In Proverbs, are the words "wisdom" and "knowledge" used interchangably? How are they similar? How are they different? Can you have one without the other? Do we seek wisdom above knowledge? If you know of any other sources to look at, that would be great.


The best resource for you would be Bruce Waltke's commentary on Proverbs, but it isn't due to be released until later this year (2001). And the best answer I myself can give you isn't my answer at all, but a couple of extended quotes from Bruce Waltke's course handout from a class he taught on Proverbs. The following quotes are from his comments on Proverbs 1:2-6 (sans footnotes):

On Wisdom

"Wisdom means generally 'masterful understanding' and 'skill.' It is used of technical and artistic skills (Exod. 28:3; 31:6), of the arts of magic (Exod. 7:11; Isa. 3:3), government (Eccl. 4:13; Jer. 50:35), diplomacy (1 Kings 5:7) and war (Isa. 10:3). One also rules a nation by the ability to judge (1 Kings 3:28; Isa. 11:1-6) and to separate the guilty from the community (Prov. 20:26) and, through cleverness, to master people and situations (2 Sam. 14:2; Job 39:15,17). Solomon also ruled by his encyclopedic knowledge (1 Kings 4:29-34 [5:9-14]) and by his ability to answer difficult questions (1 Kings 10:2-3).

"The possession of wisdom enables one to achieve what would otherwise be impossible. Through it weak and vulnerable creatures, such as the ant and the rock badger, cope and survive against insuperable odds (Prov. 30:24-28). In this preamble 'wisdom' has its broadest sense as indicated by its many co-references. Here it denotes the mastery over experience through the intellectual, emotional, and spiritual state of knowing reality or truth, such as the deed-destiny nexus, as known and established by God, to the extent he has revealed it to his inspired sages. Moreover, it means to act upon it, thereby enabling its possessor to cope with enigma and adversity, to tear down strongholds, and so promote the life of an individual and/or a community (21:22; cf. 24:5; Eccl. 7:19; 9:13-16). It does not refer to the Greek conception of wisdom as philosophical theory or rhetorical sophistry (cf. 1 Cor. 1:18-24).

"Wisdom in this summary statement entails all the other virtues listed in verses 2-5: knowledge (da'at), insight (bina), prudence (haskil), shrewdness ('orma), caginess (mezimma), learning (leqah) and guidance (tahbulot). To these 2:1-4 adds competence (tebuna) and resourcefulness (tusiya), and 8:14 planning ('esa) and heroic strength (gebura). Von Rad referred to the Old Testament proclivity for heaping up of terms for wisdom as a 'stereometric' way of thinking to achieve 'the desired extension of the conceptual range.' Moreover, as the preamble makes clear, in this book these capacities are exercised in the realms of righteous (sedeq), justice (mispat) and equity (mesarim), giving them a moral dimension. They also have a religious connotation, for wisdom in this book includes knowledge of the Holy One himself (see 9:10; 30:3). In sum, this book transforms the neutral term wisdom into virtue.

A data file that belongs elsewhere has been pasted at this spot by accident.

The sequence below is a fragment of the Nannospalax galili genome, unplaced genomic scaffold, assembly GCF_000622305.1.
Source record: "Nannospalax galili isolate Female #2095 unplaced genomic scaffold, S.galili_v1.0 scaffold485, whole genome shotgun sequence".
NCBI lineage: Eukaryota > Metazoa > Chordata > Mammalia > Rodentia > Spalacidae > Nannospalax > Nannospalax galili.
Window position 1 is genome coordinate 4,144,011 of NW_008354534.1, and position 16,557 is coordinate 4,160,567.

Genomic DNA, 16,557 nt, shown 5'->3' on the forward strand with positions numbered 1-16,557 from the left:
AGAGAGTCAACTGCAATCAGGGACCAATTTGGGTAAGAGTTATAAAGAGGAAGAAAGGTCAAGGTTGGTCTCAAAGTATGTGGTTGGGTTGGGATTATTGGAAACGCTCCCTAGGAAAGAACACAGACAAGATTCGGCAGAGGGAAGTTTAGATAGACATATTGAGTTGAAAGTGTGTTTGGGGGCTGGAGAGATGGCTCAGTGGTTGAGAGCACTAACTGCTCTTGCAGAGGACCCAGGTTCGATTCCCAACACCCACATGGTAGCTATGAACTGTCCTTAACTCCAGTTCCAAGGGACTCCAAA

"Moreover, this wisdom is a divine gift (2:6; cf.. Exod. 31:3; 35:31; 1 Kings 3:4-14; Isa. 11:2) that is acquired by a single-minded decision to accept it in humility (2:1-4; 3:5-8) and to value it above everything else (3:13-18; 8:11-12). This kind of wisdom cannot be bought with money (17:16) or acquired merely by keen observation and cogent reflection upon the created order (i.e., based on experience), as Agur makes clear (30:1-6; cf. Eccl. 8:17; Isa. 19:11-12). Truth sometimes contradicts what depraved human beings think is right (Prov. 14:12; cf. Isa. 8:11-15; Judg. 17:6; 21:25). However, no sharp distinction should be made between general revelation through conscience and special revelation."

On Knowledge

"Knowledge (da'at). Wisdom and knowledge are inseparable, for mastery of life's experience demands knowledge of the divine moral order, the nexus between cause and consequence. Knowledge is a term co-relative with and inseparable from the sage's words (23:12) and instruction (1:7; 19:27), shrewdness (1:4; 8:12) and caginess (2:6,10) as well as wisdom (2:6,10ff.; 14:6) and insight (9:10). Like these co-references it too has a religious connotation (see 9:10; 22:12; 30:3). It is imperative that the gullible youth "seek" it (15:14; 18:15), find it (8:9) and acquire it (18:15). But first he must become the sort of person that lives in the fear of the Lord (1:7). The 'insightful' (see v. 5b) love it (12:1), seek it (15:14; 18:15) and find that it commends itself (8:9), comes easily (14:6), and is pleasing (2:10). This transmitted knowledge, which is now in the disciple's heart and on lips, will protect him in temptation (5:4), enable him to behave wisely and speak well (12:23; 15:2; 17:27), and increase in strength (24:25). By contrast fools hate it (1:22,29)."

Answer by Ra McLaughlin

Ra McLaughlin is Vice President of Finance and Administration at Third Millennium Ministries.